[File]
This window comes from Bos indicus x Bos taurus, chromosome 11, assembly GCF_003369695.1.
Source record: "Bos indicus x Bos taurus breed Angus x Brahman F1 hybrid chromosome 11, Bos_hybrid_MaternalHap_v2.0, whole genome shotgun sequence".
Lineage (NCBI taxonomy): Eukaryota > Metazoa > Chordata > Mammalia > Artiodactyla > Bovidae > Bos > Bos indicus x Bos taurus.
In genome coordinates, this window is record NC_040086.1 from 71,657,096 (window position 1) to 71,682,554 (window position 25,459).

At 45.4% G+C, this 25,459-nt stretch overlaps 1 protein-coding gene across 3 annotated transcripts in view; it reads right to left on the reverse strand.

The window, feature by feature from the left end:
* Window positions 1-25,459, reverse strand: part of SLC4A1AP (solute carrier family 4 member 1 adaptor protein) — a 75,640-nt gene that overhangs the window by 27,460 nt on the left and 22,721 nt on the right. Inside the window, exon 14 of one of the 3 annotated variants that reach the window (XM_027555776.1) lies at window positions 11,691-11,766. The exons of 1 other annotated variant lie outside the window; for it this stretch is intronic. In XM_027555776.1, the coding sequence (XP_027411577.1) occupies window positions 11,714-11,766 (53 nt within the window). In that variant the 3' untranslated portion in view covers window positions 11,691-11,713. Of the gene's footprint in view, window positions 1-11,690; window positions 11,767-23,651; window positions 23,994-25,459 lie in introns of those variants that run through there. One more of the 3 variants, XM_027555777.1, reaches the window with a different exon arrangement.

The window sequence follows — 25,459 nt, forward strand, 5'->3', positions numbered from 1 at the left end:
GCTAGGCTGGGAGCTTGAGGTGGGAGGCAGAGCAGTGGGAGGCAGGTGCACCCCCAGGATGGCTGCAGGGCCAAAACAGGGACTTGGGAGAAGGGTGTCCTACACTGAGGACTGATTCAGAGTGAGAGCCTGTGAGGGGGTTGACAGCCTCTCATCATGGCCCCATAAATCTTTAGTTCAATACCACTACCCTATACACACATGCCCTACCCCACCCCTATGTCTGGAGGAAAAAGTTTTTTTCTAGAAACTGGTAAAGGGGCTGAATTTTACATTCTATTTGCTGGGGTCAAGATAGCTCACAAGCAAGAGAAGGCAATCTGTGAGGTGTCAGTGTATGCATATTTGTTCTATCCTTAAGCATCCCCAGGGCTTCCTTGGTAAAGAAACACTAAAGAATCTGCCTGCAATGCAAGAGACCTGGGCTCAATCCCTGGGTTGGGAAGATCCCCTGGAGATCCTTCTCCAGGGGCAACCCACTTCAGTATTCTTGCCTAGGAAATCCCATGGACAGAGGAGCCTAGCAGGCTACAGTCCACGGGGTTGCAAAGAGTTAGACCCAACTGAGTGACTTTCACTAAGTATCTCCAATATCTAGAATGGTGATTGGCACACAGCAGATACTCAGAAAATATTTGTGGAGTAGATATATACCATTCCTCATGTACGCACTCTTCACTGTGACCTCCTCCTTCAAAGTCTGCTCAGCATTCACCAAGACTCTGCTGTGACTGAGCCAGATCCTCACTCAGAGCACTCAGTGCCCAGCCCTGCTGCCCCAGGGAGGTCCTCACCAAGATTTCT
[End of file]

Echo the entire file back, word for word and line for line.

This window comes from Bos indicus x Bos taurus, chromosome 11, assembly GCF_003369695.1.
Source record: "Bos indicus x Bos taurus breed Angus x Brahman F1 hybrid chromosome 11, Bos_hybrid_MaternalHap_v2.0, whole genome shotgun sequence".
Lineage (NCBI taxonomy): Eukaryota > Metazoa > Chordata > Mammalia > Artiodactyla > Bovidae > Bos > Bos indicus x Bos taurus.
In genome coordinates, this window is record NC_040086.1 from 71,657,096 (window position 1) to 71,682,554 (window position 25,459).

At 45.4% G+C, this 25,459-nt stretch overlaps 1 protein-coding gene across 3 annotated transcripts in view; it reads right to left on the reverse strand.

The window, feature by feature from the left end:
* Window positions 1-25,459, reverse strand: part of SLC4A1AP (solute carrier family 4 member 1 adaptor protein) — a 75,640-nt gene that overhangs the window by 27,460 nt on the left and 22,721 nt on the right. Inside the window, exon 14 of one of the 3 annotated variants that reach the window (XM_027555776.1) lies at window positions 11,691-11,766. The exons of 1 other annotated variant lie outside the window; for it this stretch is intronic. In XM_027555776.1, the coding sequence (XP_027411577.1) occupies window positions 11,714-11,766 (53 nt within the window). In that variant the 3' untranslated portion in view covers window positions 11,691-11,713. Of the gene's footprint in view, window positions 1-11,690; window positions 11,767-23,651; window positions 23,994-25,459 lie in introns of those variants that run through there. One more of the 3 variants, XM_027555777.1, reaches the window with a different exon arrangement.

The window sequence follows — 25,459 nt, forward strand, 5'->3', positions numbered from 1 at the left end:
GCTAGGCTGGGAGCTTGAGGTGGGAGGCAGAGCAGTGGGAGGCAGGTGCACCCCCAGGATGGCTGCAGGGCCAAAACAGGGACTTGGGAGAAGGGTGTCCTACACTGAGGACTGATTCAGAGTGAGAGCCTGTGAGGGGGTTGACAGCCTCTCATCATGGCCCCATAAATCTTTAGTTCAATACCACTACCCTATACACACATGCCCTACCCCACCCCTATGTCTGGAGGAAAAAGTTTTTTTCTAGAAACTGGTAAAGGGGCTGAATTTTACATTCTATTTGCTGGGGTCAAGATAGCTCACAAGCAAGAGAAGGCAATCTGTGAGGTGTCAGTGTATGCATATTTGTTCTATCCTTAAGCATCCCCAGGGCTTCCTTGGTAAAGAAACACTAAAGAATCTGCCTGCAATGCAAGAGACCTGGGCTCAATCCCTGGGTTGGGAAGATCCCCTGGAGATCCTTCTCCAGGGGCAACCCACTTCAGTATTCTTGCCTAGGAAATCCCATGGACAGAGGAGCCTAGCAGGCTACAGTCCACGGGGTTGCAAAGAGTTAGACCCAACTGAGTGACTTTCACTAAGTATCTCCAATATCTAGAATGGTGATTGGCACACAGCAGATACTCAGAAAATATTTGTGGAGTAGATATATACCATTCCTCATGTACGCACTCTTCACTGTGACCTCCTCCTTCAAAGTCTGCTCAGCATTCACCAAGACTCTGCTGTGACTGAGCCAGATCCTCACTCAGAGCACTCAGTGCCCAGCCCTGCTGCCCCAGGGAGGTCCTCACCAAGATTTCT